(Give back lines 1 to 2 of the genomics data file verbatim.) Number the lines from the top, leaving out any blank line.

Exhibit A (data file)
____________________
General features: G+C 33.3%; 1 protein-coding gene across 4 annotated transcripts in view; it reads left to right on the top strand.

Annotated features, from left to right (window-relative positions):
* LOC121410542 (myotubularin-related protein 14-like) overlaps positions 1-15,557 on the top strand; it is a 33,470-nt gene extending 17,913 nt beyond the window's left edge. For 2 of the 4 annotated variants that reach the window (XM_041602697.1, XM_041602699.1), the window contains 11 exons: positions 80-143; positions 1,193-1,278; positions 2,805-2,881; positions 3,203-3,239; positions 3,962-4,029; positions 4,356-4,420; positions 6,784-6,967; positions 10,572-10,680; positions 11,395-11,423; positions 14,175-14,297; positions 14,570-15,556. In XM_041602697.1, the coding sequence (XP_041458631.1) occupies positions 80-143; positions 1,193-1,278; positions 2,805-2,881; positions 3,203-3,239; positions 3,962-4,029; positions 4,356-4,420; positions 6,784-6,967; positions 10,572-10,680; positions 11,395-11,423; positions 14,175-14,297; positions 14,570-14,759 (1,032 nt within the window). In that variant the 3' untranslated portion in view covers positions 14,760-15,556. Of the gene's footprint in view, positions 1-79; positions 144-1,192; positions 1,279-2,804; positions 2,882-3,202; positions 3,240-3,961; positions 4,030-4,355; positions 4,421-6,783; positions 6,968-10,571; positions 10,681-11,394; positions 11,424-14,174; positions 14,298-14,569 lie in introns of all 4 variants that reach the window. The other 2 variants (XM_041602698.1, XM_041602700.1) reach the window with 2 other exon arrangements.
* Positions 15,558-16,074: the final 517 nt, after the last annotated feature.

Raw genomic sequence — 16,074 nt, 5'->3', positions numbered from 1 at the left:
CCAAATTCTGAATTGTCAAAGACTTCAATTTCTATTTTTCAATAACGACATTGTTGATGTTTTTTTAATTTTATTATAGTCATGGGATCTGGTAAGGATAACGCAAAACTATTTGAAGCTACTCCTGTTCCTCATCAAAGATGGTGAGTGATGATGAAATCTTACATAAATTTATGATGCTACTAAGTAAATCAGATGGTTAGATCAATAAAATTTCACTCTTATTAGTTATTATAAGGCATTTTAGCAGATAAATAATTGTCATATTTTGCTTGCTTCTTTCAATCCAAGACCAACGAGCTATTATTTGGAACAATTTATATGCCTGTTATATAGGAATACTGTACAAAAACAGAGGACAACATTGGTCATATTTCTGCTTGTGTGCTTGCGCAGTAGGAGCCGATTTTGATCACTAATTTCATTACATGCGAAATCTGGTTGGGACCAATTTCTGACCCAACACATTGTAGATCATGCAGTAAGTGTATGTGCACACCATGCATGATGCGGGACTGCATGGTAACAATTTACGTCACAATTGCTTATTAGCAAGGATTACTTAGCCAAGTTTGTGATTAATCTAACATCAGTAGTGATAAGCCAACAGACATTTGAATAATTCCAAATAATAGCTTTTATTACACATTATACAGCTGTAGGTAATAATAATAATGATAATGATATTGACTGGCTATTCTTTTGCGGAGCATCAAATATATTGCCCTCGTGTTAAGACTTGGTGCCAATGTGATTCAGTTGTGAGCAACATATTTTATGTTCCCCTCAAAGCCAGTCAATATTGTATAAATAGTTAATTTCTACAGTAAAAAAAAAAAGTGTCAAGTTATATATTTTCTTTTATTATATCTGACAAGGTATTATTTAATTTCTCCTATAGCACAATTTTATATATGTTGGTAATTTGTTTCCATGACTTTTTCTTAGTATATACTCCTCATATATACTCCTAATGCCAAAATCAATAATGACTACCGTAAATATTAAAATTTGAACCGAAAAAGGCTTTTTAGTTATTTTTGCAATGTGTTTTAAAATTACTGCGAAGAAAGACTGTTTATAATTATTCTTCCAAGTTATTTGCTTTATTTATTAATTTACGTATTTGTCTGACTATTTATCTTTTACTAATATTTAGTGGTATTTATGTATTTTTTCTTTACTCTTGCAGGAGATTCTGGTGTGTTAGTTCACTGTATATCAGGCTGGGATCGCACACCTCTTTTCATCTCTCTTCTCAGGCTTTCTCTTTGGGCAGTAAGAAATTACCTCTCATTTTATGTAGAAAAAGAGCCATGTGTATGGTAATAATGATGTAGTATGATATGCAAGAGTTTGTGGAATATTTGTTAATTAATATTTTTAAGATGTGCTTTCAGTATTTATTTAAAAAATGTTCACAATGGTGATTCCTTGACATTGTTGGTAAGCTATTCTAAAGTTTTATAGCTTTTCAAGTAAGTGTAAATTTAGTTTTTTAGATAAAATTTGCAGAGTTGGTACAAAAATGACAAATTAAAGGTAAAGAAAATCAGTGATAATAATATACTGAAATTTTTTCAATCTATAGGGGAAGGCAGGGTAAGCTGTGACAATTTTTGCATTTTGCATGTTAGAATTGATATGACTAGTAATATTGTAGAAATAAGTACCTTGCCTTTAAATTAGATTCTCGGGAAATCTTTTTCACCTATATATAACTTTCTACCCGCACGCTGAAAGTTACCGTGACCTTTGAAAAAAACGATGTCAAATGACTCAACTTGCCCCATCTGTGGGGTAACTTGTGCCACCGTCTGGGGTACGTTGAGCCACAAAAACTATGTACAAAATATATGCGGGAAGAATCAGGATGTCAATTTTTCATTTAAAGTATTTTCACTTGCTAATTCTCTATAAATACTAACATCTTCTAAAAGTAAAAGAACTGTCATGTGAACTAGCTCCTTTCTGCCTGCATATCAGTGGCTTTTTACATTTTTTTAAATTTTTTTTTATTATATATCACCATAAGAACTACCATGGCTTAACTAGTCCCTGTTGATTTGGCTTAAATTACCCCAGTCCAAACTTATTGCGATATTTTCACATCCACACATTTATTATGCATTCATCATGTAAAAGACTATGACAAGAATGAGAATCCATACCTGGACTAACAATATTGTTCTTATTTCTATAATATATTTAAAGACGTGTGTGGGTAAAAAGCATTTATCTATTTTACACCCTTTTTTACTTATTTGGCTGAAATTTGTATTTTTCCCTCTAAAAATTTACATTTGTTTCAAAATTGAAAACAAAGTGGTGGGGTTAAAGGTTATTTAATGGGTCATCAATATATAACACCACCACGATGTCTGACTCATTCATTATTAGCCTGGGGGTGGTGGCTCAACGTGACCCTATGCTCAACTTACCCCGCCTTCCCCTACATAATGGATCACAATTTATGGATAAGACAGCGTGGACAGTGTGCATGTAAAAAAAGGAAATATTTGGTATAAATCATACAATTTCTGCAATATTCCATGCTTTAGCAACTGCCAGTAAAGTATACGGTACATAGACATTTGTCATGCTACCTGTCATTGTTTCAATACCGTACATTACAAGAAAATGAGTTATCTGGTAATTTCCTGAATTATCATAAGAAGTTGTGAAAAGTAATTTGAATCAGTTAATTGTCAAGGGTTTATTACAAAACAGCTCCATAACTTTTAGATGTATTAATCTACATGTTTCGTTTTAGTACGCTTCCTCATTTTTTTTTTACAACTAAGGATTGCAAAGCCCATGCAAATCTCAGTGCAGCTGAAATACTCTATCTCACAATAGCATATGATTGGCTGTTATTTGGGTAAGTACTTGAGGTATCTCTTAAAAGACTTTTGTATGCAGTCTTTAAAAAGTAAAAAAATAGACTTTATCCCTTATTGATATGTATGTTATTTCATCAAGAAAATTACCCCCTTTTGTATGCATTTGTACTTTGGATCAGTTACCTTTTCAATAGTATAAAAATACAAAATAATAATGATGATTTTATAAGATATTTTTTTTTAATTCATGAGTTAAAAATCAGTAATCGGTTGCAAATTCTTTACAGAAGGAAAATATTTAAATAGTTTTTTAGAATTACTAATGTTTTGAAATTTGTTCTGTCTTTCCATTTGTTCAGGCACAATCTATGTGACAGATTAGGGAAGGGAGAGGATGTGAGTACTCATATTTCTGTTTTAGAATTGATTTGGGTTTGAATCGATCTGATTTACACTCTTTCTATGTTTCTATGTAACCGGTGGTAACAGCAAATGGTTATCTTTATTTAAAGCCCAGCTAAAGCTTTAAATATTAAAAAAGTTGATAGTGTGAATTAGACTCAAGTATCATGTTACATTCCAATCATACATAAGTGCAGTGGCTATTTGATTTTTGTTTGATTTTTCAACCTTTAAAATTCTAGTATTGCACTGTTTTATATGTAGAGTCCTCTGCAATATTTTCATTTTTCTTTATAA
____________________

General features: G+C 33.3%; 1 protein-coding gene across 4 annotated transcripts in view; it reads left to right on the top strand.

Annotated features, from left to right (window-relative positions):